PPM continues to push for cruise dock in port plans

| 15/03/2023 | 72 Comments
George Town cargo dock, Cayman News Service
George Town cargo dock

(CNS): The opposition is again calling for a cruise berthing facility in George Town, despite the lack of public support for such a project and pushback against the idea when the PPM was in office. A grassroots campaign secured enough voters’ signatures in 2019 to trigger a people-initiated referendum, making it clear the public wanted a say. But to date, no ballot has been held, and the current administration has turned its attention to cargo alone, which the Progressives say is a mistake.

Following the tourism ministry’s recent revelation that Cabinet has approved a strategic outline case to explore the possibility of expanding or possibly moving the George Town cargo port, Opposition Leader Roy McTaggart issued a statement urging the government to include cruise in this emerging but “flawed” plan. He has instead proposed a cargo and cruise dock, claiming that the two cannot be separated.

McTaggart said the government could not address cargo without addressing the question of the future of cruise tourism, an area he accused PACT of neglecting. He said the strategic outline case shows there is not enough revenue coming from cargo to cover the cost of an expanded dock without a significant fee hike.

He suggested the government should instead speak to the cruise lines about a financial partnership to develop a dock that could accommodate at least smaller cruise ships.

“The question of the future of cargo and cruise is inseparable and cannot be viewed in isolation,” he said in the statement, which also criticised the government’s failure to specify a cruise policy and the uncertainty about the future of that tourism sector. The opposition leader even proposed that this government should add a question about cruise tourism in its anticipated referendum on ganja and gambling.

McTaggart was finance minister in the last administration which was accused of trying to manipulate the people’s referendum, leading to a legal challenge with mixed results for both sides. But in the face of the COVID-19 pandemic, the PPM abandoned the plans for a cruise facility and refused to hold the vote.

But now he is arguing for a return to the development of a cruise pier, albeit on a smaller scale, and for the people to vote on it.

McTaggart criticised Tourism Minister Kenneth Bryan for his failure to address the cruise situation and said he should be “spending more time persuading the cruise companies to bring smaller cruise ships” all year round “to even out the passenger flow”, suggesting that “a walk-off/walk-on cruise pier may incentivise them”.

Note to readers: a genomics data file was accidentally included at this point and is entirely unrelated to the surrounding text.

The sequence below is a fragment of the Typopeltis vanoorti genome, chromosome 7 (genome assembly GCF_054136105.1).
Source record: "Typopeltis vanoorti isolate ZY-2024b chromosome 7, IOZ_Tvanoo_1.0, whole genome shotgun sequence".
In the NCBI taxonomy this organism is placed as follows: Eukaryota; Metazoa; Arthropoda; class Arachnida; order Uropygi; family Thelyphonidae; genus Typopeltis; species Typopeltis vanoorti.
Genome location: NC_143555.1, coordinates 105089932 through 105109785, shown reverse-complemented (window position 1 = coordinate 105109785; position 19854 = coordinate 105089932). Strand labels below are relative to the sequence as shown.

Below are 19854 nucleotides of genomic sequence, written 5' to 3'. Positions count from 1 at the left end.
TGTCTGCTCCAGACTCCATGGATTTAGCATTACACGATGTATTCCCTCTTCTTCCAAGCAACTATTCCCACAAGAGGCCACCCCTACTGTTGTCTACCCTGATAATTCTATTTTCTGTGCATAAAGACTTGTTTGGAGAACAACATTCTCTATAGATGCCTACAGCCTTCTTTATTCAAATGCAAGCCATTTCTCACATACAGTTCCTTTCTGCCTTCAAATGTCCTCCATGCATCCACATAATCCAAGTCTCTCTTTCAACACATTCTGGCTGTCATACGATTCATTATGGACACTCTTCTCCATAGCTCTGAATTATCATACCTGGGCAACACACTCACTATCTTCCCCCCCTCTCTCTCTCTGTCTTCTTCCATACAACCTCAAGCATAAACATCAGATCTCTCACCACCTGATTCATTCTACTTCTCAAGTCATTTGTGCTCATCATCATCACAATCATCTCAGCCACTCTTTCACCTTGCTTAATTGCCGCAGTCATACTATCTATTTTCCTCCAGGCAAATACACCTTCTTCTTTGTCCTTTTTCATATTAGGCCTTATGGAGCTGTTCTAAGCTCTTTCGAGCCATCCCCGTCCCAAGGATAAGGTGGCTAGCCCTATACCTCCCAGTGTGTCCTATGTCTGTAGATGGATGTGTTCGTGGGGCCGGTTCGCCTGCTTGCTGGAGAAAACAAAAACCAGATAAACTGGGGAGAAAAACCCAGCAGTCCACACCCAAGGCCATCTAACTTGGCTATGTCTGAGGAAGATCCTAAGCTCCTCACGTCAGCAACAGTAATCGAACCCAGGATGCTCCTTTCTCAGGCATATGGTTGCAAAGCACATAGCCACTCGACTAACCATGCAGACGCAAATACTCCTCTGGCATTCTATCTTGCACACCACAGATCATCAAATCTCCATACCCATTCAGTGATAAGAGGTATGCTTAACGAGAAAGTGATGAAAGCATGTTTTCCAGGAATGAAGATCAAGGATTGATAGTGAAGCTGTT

He said that involving cruise lines in the financing and building using a passenger head tax would avoid the public having to pick up the tab or the need to increase port fees.

The opposition leader berated the government over its neglect of cruise tourism, saying it needed to be more explicit about plans for the future in the face of declining numbers and after plans to develop a cruise tourism strategy did not materialize. “The tourism minister should end the uncertainty and focus on how to reimagine and strengthen our cruise tourism business for the long term,” McTaggart said.

The PPM leader also made it clear that the opposition does not support the proposal in the cargo business case for a new port in Breakers.

He said that Bryan “cannot genuinely believe that he will get a cargo port by dredging through a pristine reef at Breakers, through to the land and excavating some 65 acres to construct the channel and berthing basin for an inland cargo port facility. And that is just one of three phases of a project that will cross several election and budget cycles. The cost, the time, the risk, and the environmental impact will be too significant.”

The opposition leader said George Town was the place for the new cargo facility as well as “one or two walk-off/walk-on piers for smaller cruise ships”, and he urged the government to work with the cruise companies for a combined modern cargo and cruise berthing facility.

According to the tourism minister, the next step in the proposed redevelopment of the cargo port is for the government to issue a request for proposals for consultants to conduct the outline business case. When that is published, the consultants will be expected to examine the pros and cons of expanding the existing facilities in the capital or developing a new facility elsewhere.

Both possibilities pose significant environmental threats, and given how important the threat to marine life was in the Cruise Port Referendum campaign, it would be hard for any government to move forward with any port project, cruise or cargo, without a national vote.

See the full statement below:

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Category: Business, development, Local News, Tourism

Comments (72)

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  1. Anonymous says:

    Apparently the NCC appointments have been allowed to lapse again. Why?

    • All that glitters says:

      CNS i know tnhis postis kind of late but ill submit itanyway.